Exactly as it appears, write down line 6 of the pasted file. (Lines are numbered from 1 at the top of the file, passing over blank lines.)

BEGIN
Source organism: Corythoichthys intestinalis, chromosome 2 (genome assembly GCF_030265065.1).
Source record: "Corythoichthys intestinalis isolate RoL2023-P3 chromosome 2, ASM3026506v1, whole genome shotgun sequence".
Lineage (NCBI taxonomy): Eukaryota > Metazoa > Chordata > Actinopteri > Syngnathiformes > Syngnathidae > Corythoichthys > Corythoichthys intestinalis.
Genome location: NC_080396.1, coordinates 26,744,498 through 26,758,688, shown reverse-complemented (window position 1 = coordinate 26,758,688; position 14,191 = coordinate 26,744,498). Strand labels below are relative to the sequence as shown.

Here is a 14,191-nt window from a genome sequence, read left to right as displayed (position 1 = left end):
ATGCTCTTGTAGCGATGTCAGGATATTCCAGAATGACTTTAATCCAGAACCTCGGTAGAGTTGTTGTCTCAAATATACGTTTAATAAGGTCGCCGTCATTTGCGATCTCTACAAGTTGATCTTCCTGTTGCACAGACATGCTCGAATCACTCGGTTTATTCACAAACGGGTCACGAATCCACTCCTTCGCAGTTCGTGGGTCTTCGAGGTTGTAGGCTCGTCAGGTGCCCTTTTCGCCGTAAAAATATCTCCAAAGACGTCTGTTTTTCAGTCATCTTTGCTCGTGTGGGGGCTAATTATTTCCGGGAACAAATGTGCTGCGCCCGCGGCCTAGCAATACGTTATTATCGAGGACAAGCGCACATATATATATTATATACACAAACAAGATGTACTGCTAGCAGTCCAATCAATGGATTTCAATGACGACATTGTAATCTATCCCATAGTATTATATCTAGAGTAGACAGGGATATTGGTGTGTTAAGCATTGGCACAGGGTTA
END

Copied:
ATGCTCTTGTAGCGATGTCAGGATATTCCAGAATGACTTTAATCCAGAACCTCGGTAGAGTTGTTGTCTCAAATATACGTTTAATAAGGTCGCCGTCATTTGCGATCTCTACAAGTTGATCTTCCTGTTGCACAGACATGCTCGAATCACTCGGTTTATTCACAAACGGGTCACGAATCCACTCCTTCGCAGTTCGTGGGTCTTCGAGGTTGTAGGCTCGTCAGGTGCCCTTTTCGCCGTAAAAATATCTCCAAAGACGTCTGTTTTTCAGTCATCTTTGCTCGTGTGGGGGCTAATTATTTCCGGGAACAAATGTGCTGCGCCCGCGGCCTAGCAATACGTTATTATCGAGGACAAGCGCACATATATATATTATATACACAAACAAGATGTACTGCTAGCAGTCCAATCAATGGATTTCAATGACGACATTGTAATCTATCCCATAGTATTATATCTAGAGTAGACAGGGATATTGGTGTGTTAAGCATTGGCACAGGGTTA